Religious demographics is a taboo subject in India. Any talk of falling Hindu population is dismissed out of the hand by ‘experts’ as a right-wing conspiracy. These same experts rave and rant that it will take at least a century for the Muslim population to equal that of Hindus and that any talk of de-Hinduization of India by demography is an abject lie. Be that as it may, one can highlight the example of Kashmiri Pandits, who once reduced to an inconsequential demographic number in the valley, were hounded out, thereby completing the de-Hinduization of Kashmir valley. But for now, let us look at data to decide whether India is facing a demographic debacle.
1. Religious demographics
Hindus made up 85% of India’s population in 1951. Their strength has declined to nearly 80% in 2011. The share of Muslims in India’s population has, in the same period increased from nearly 10% to over 14% in 2011. In absolute numbers, Hindus have trebled from 303 millions in 1951 to 966 millions in 2011. Muslims have grown from 35 million in 1951 to 172 millions in 2011 (~ 5 times). Share of all other Indic religions- Buddhism, Sikhism, Jainism have declined in the same period. Interestingly, Christianity has maintained its 2.3% share between 1951 to 2011.
2. Population Growth rate
India’s overall population grew at 17.7% between 2001-2011. At the same time, Hindu population grew at 16.8%, while the Muslim population grew at 24.6%. Christian population grew at 15.5% in the same period. Interestingly, other than Islam, no other religious community posted a growth more than average rate of growth for the country as a whole. In annual terms, Hindus are growing at 1.55%, while Muslims are growing at 2.2%. Undoubtedly, there has been a fall in the growth rate of both communities. Hindus grew at 1.8% annually between 1991-2001, while Muslims grew at 2.6% in the same period, but the decline isn’t enough to reverse the falling Hindu population in the country.
3. Total fertility rates
Total fertility rate measures number of children per woman. As per available data, India’s overall TFR is at 2.56 children per woman. The TFR for Muslim women is estimated at 3.2, while the number for Hindu women is 2.5. In 2001, Muslim TFR was estimated to be 4.1 children per woman, implying that Muslim TFRs are falling as well. However, it is estimated that by 2050, Hindu TFR would have dropped to 1.9, below the natural replacement rate of 2.1, implying that Hindus could be staring at a demographic stagnation and decline in the future. At the same time, Muslim TFR is expected to reduce to a self-sustainable level of 2.1. Clearly, TFR paints the picture for the years ahead.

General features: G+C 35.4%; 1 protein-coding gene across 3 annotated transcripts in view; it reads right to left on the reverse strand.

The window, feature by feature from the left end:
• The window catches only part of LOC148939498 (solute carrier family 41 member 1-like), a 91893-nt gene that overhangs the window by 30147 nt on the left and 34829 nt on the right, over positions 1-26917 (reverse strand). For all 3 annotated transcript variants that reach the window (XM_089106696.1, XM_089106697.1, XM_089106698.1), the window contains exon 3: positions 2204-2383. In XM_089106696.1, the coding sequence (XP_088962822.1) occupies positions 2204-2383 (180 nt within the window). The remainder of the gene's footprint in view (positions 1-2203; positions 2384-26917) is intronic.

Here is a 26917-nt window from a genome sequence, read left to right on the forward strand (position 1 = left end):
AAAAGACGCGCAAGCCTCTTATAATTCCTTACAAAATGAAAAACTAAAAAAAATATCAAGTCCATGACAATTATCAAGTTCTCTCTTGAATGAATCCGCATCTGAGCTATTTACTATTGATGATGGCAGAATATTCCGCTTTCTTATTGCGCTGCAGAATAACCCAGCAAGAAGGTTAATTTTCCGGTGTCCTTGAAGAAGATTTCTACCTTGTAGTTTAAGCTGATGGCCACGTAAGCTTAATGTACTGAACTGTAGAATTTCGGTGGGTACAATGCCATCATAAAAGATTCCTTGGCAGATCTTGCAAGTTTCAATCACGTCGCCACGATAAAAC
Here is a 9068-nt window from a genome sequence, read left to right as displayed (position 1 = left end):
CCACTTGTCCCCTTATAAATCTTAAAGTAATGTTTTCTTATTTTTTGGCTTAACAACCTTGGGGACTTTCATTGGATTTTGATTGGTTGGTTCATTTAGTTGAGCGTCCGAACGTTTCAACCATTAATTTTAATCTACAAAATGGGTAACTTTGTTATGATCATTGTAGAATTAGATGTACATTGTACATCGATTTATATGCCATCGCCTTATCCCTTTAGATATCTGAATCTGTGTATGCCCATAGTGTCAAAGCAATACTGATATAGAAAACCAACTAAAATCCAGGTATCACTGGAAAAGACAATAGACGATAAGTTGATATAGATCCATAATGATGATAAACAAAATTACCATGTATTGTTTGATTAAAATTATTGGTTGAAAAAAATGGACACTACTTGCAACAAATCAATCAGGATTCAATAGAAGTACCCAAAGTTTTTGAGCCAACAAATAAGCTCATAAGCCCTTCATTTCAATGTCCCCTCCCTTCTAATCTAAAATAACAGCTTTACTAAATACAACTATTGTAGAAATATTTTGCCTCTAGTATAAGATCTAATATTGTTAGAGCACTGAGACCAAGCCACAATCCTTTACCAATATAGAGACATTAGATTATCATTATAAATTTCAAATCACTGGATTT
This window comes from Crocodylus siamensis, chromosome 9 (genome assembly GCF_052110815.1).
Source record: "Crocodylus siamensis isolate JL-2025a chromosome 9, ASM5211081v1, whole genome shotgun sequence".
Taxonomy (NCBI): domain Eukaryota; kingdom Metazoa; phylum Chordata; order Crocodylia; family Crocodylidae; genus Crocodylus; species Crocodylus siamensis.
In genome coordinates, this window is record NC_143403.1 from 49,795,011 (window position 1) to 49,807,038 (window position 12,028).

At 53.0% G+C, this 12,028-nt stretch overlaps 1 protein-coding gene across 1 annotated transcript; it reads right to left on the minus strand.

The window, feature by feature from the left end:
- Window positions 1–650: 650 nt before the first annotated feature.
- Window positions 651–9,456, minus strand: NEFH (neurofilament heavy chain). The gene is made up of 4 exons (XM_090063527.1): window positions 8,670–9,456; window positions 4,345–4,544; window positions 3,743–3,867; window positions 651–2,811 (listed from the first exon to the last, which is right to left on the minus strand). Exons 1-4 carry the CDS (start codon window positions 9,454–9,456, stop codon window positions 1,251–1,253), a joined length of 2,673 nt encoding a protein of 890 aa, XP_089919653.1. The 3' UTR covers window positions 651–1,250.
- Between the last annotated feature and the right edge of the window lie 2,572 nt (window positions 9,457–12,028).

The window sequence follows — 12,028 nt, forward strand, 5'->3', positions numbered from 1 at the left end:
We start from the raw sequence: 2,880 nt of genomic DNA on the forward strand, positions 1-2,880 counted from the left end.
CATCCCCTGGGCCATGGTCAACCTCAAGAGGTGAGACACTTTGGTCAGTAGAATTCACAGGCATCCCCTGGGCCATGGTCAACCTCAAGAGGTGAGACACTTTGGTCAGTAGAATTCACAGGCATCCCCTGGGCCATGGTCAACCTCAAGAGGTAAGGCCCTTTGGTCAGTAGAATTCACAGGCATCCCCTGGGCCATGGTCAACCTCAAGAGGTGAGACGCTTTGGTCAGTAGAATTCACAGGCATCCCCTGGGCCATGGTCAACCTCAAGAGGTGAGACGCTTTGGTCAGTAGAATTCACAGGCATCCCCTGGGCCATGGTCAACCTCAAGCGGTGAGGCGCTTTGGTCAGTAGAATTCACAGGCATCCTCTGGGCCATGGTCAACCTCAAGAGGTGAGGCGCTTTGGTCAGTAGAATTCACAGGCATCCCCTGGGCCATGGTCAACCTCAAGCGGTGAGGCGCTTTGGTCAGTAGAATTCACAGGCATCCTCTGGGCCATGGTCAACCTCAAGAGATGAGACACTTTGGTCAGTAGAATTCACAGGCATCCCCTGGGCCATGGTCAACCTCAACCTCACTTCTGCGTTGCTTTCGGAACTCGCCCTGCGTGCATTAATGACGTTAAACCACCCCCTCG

4. Illegal immigration
Illegal immigration is changing the demography of the country on the ground level. As many as 2 crore illegal Bangladeshi immigrants are currently residing in India. On top of that, India is allowing Rohingya immigrants to settle in the country. With the lack of political will, future generations of illegal immigrants would become lawful Indian citizen, thereby putting further strains on the existing demographics of the country. A SwarajyaMag article captures how the Hindu majority village of Mayurgram became the Muslim majority village of Morgram in a span of 25 years.
5. Global trends
Research indicates that the share of all major world religions would fall between 2010-2060, except Christianity and Islam. Christians are expected to make up 32% of the world population by 2060 (up from 31% presently). Share of Muslims would grow from 24% presently to 31% in 2060. In the same period, share of Hindus would decline from 15.1% to 14.5%. Between 2010 to 2015, Hindus had 109 briths, against 42 deaths, implying a natural increase of 67. That is to say, In 2015, Hindus made up 15.1% of the world population, accounting for 16% of all births and 14.5% of all deaths, giving them a demographic advantage. By 2060, it is estimated that Hindus would make up 14.5% of the world’s population, accounting for 11.8% of all births and 15% of all deaths.
Clearly, the future does not seem too rosy for Hindu population.
Demographic changes appear slowly over years and decades, but once these changes happen, they are irreversible. There is still time for the government to open its eyes and act before it becomes too late.